On Twitter, the reactions were not linked. Between those who denounce the absurdity – “Do I still have the right to have white hair”, questions the columnist Isabelle Morini-Bosc – and those like the anti-racist activist Rokhaya Diallo who see it as a simple As a communication action, L’Oréal’s decision is far from unanimous. A call for boycott was even launched with #JarreteLoreal.
On Saturday, the French cosmetic giant announced the withdrawal of the terms “white”, “whitening” and “clear” from its products intended to standardize the skin. A decision that comes in a global context of anti-racist demonstrations since the death of George Floyd and which have already pushed several multinationals to take a stand.
“The group wanted to guard against excessive attacks by anti-racist collectives and assume a virtuous image. It is marketing opportunism, to do like some of its competitors, which comes back to it in full face, “deplores Olivier Cimelière, communication expert and deputy director of the ESJ Pro business.
A few days ago, the Indian subsidiary of Unilever decided to change the name of its lightening cream “Fair & Lovely” in order to “celebrate all skin tones”. The American group Johnson & Johnson went even further by announcing the end of the marketing of its products “Fine Fairness” by Neutrogena and “Clear Fairness” by Clean & Clear, intended for the Asian and Middle Eastern markets.
“If at least there is an awareness …”
“From our point of view, we can wonder what is the problem with these creams that we use for age spots. But be aware that this skin whitening market in Asia is something crazy, a disaster, reports Elisabeth Laville, founder of the consulting firm Utopies. The world of cosmetics spends its time imposing beauty standards. If at least there is an awareness about it, so much the better! »Points out this social responsibility expert.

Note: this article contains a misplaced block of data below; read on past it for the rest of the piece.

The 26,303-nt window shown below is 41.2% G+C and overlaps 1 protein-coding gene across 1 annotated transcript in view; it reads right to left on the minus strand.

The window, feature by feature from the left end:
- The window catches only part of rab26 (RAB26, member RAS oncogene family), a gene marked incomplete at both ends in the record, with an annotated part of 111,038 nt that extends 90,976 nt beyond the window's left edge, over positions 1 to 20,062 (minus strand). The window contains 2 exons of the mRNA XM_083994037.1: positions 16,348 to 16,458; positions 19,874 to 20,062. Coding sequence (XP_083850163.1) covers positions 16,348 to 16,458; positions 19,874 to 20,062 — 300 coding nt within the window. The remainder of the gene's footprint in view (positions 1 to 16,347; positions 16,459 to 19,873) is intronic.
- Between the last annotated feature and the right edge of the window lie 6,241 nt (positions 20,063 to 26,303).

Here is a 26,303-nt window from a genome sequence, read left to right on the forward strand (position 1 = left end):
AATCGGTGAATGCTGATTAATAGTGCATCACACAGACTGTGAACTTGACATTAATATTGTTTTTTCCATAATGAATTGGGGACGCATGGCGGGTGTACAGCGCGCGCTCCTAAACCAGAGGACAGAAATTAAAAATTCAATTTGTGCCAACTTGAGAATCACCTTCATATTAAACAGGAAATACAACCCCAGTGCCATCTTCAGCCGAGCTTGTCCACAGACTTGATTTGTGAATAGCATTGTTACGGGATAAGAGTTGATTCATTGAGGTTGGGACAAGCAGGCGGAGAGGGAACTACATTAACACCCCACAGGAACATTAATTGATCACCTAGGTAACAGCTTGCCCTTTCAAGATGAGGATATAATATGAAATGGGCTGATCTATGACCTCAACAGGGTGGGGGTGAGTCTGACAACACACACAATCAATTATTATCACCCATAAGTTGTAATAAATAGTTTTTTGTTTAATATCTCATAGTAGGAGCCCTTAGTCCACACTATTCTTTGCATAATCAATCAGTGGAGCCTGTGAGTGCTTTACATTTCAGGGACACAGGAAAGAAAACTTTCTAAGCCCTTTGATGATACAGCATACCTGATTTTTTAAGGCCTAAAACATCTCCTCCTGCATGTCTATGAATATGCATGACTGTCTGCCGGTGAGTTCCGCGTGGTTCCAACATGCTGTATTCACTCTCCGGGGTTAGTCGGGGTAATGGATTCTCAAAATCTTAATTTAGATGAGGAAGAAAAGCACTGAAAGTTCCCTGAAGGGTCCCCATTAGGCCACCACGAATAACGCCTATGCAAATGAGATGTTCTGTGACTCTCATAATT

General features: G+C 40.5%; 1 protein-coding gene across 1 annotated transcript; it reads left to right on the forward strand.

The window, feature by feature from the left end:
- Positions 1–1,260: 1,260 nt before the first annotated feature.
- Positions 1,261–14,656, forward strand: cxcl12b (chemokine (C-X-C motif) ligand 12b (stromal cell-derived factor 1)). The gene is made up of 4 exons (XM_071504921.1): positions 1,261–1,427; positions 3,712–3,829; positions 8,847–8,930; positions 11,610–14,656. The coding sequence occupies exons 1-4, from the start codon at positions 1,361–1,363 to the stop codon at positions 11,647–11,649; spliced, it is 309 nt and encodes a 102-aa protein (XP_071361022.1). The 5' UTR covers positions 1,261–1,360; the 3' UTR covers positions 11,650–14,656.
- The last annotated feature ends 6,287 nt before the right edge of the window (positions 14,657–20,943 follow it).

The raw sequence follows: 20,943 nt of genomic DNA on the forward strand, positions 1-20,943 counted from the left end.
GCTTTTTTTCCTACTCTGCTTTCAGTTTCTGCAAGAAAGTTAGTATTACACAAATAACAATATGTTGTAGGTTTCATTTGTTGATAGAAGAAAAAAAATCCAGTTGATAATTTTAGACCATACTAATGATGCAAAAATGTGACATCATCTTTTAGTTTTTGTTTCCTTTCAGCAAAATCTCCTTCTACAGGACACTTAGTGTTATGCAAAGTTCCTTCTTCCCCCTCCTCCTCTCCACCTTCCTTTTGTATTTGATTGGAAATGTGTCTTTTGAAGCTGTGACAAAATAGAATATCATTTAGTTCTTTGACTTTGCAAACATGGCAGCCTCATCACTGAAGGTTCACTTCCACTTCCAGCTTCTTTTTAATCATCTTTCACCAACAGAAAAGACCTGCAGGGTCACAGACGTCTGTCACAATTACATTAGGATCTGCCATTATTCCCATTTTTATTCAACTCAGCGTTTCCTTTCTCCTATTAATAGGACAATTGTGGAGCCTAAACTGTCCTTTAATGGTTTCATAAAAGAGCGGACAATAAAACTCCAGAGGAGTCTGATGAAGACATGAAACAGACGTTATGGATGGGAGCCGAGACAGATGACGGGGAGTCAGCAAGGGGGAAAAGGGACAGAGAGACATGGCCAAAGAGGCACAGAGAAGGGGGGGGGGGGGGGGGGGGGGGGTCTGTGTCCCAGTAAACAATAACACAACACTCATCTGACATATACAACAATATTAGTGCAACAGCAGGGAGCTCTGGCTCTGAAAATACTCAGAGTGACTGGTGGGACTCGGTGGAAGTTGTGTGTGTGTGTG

In recent weeks, other brands have also committed to changing their visual identity such as the Quaker Oats brand (PepsiCO) with “Tante Jemima”, a black woman who has adorned her pancake preparations and syrups for over a century. maple or the “Red Skins” and “Chicos” sweets which will be renamed. The Mars group is also “thinking” about developing its famous Uncle Ben’s.
Some companies, such as Ben & Jerry’s, Patagonia, Unilever or Coca-cola, have even decided to boycott Facebook, accused of allowing the proliferation of hate speech and who had to review its policy. “It’s a real development,” said Sandrine Plasseraud, president of the We Are Social agency that advises brands. Before, we had advocacy groups, such as the Sleeping Giants, which called for boycotts of businesses. Today, some of them commit themselves. L’Oréal is riding this wave of course, but it has also become aware of the importance of responsible communication. It is the meaning of history. “
Nike, a brand that has been involved for a long time
This indeed corresponds to consumer demand. “More than two-thirds want brands to take a stand. And even when it’s divisive, it can serve their interest, “confirms Elisabeth Laville, referring to the controversy aroused by Nike when the firm had chosen as advertising muse the American football player Colin Kaepernick, become an icon of civil rights in 2016 after refusing to get up during the American anthem. “There was a call to boycott, people who had burned their Nike. But in the end, in the wake of the advertising campaign, sales increased by 30%, “she said.
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Taking a stand therefore pays off. But “provided that this is not seen as recovery. Nike is a recognized brand in the fight against racism, recalls Olivier Cimelière. While L’Oréal has no history in this area. You have to have a certain legitimacy and consistency between your speech and your actions. “
Nathalie Veg-Sala poses the problem differently. “L’Oréal has long been working on diversity, whether in terms of its recruitment policy or in its communication campaigns,” assures this lecturer in marketing at Paris-Nanterre University. But if the consumer is not aware of this, it may indeed be counterproductive. It might be better to communicate precisely what it does internally. Because how will changing a few words on a package have an impact on the fight against racism? “